Writing Advice

Once you sell a book and it looks like it will actually be on the shelves one day, you begin to meet people who want to meet you, the author.  Yes, Virginia, they DO exist.  A debut author, shaken out from the steaming masses of slush piles.  These people have one question on their minds.  How do you get published? Was it a secret potion?  Is there a special handshake?  Which is understandable, if you’re a writer.

However, there’s genuine curiosity, and then there’s plain old rudeness.  One woman had the balls to tell me, “Of course YOU can write.  You have lots of time.  You’re a stay-at-home mother.”  Which goes to show you the woman has no children.  Also, I was not strictly a stay-home mother because I worked as a freelance writer.  I think she believed all stay-home mothers are married to extremely rich executives who get $2 million bonuses for failed companies.  Did I tell you this story already?  Sorry.  I’m going to keep telling this gol-durn story until the end of my days.

Anyway.  I must give you the following advice.  Perhaps I will even pass out business cards with links to this very blog post on it, for easy reference.

  1. Write.  Do not talk about writing, do not say you will write a book someday when you happen to have a big old chunk of time or an extra half hour because it’s so easy.  Write right now.  Do it.  Stop reading this and turn off the Internet and write one page.
  2. Write every day.  Even if you only have time to bleat out two sentences while your spouse is in the bathroom and your kids are watching a cartoon and dinner is burning on the stove.  Do this everyday and someday you’ll have a whole story.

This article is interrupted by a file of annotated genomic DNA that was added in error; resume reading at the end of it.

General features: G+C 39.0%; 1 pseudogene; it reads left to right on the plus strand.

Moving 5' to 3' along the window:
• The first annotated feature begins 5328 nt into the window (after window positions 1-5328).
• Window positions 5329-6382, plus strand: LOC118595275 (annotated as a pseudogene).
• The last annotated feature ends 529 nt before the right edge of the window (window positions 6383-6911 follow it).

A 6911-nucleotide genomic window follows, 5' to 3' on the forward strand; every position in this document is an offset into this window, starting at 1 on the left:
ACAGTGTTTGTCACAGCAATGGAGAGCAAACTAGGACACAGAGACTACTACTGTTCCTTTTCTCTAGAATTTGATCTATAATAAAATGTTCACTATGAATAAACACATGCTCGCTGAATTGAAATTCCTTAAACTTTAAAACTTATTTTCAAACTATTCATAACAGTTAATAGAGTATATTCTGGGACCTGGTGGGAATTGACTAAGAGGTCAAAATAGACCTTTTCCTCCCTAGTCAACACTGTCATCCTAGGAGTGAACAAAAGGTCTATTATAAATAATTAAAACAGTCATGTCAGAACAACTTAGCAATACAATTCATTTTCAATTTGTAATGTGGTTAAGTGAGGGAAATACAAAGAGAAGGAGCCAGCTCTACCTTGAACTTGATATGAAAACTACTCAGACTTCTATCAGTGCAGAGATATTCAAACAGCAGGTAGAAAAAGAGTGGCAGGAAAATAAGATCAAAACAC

3. Learn from those who know.  Ignore those who don’t.  If you’re paying for a seminar about How to Write a Bestselling Novel, perhaps the teacher ought to be a Bestselling Author. Or an editor of such things.  Not some lady who wrote a bunch of books on the art of novel writing and underwater basket weaving, but has a stack of incomplete manuscripts.
  4. Don’t take rejection personally. Remember, you yourself have not loved every novel/film/ice cream flavor ever created.  Though they are all obviously very wrong about your book.
  5. Embrace editing, but know the story you want to write.   If your editor is telling you to make it a romantic love story but you want to write a brother-sister-adventure story, then there may be a problem.
  6. Find a good supportive writer’s group.  Or one good friend who’s a careful reader.  Avoid groups of beret-wearing men who hang out in dreary suburban chain coffee shops and talk about how the only writing worth anything is experimental fiction involving talking cabbages, and who particularly hate you, you terrible commercial sell-out.  Also avoid people who praise you too much and people who praise you too little.  Does this sound difficult? It can be. Good luck, Goldilocks.
  7. Keep reading.  It will make you a better writer.

I was going to do 10 tips for writers, make it search-engine friendly, but I ran out.

The point is, there are many paths to being published.  Some people write a novel in a couple of months and get a deal.  Some take years and many novels.  Some have MFAs.  Some do not. Some people self-publish and then get book deals, some do not. And so on.

The only sure way to get published someday is to do the work of writing.  Right now. With a fabulous idea whose enthusiasm you can sustain for years. Characters people love.  A plot would be nice, too, in my opinion.

The end.

Published by Margaret Dilloway

Middle grade and women's fiction novelist. FIVE THINGS ABOUT AVA ANDREWS, (Balzer + Bray 2020); SUMMER OF A THOUSAND PIES. MOMOTARO: Xander and the Lost Island of Monsters (Disney Hyperion); TALE OF THE WARRIOR GEISHA and SISTERS OF HEART AND SNOW, out now from Putnam Books. HOW TO BE AN AMERICAN HOUSEWIFE was a finalist for the John Gardner fiction award. THE CARE AND HANDLING OF ROSES WITH THORNS is the 2013 Literary Tastes Best Women's Fiction Pick for the American Library Association. Mother of three children, wife to one, slave to a cat, and caretaker of the best overgrown teddy bear on Earth, Gatsby the Goldendoodle.

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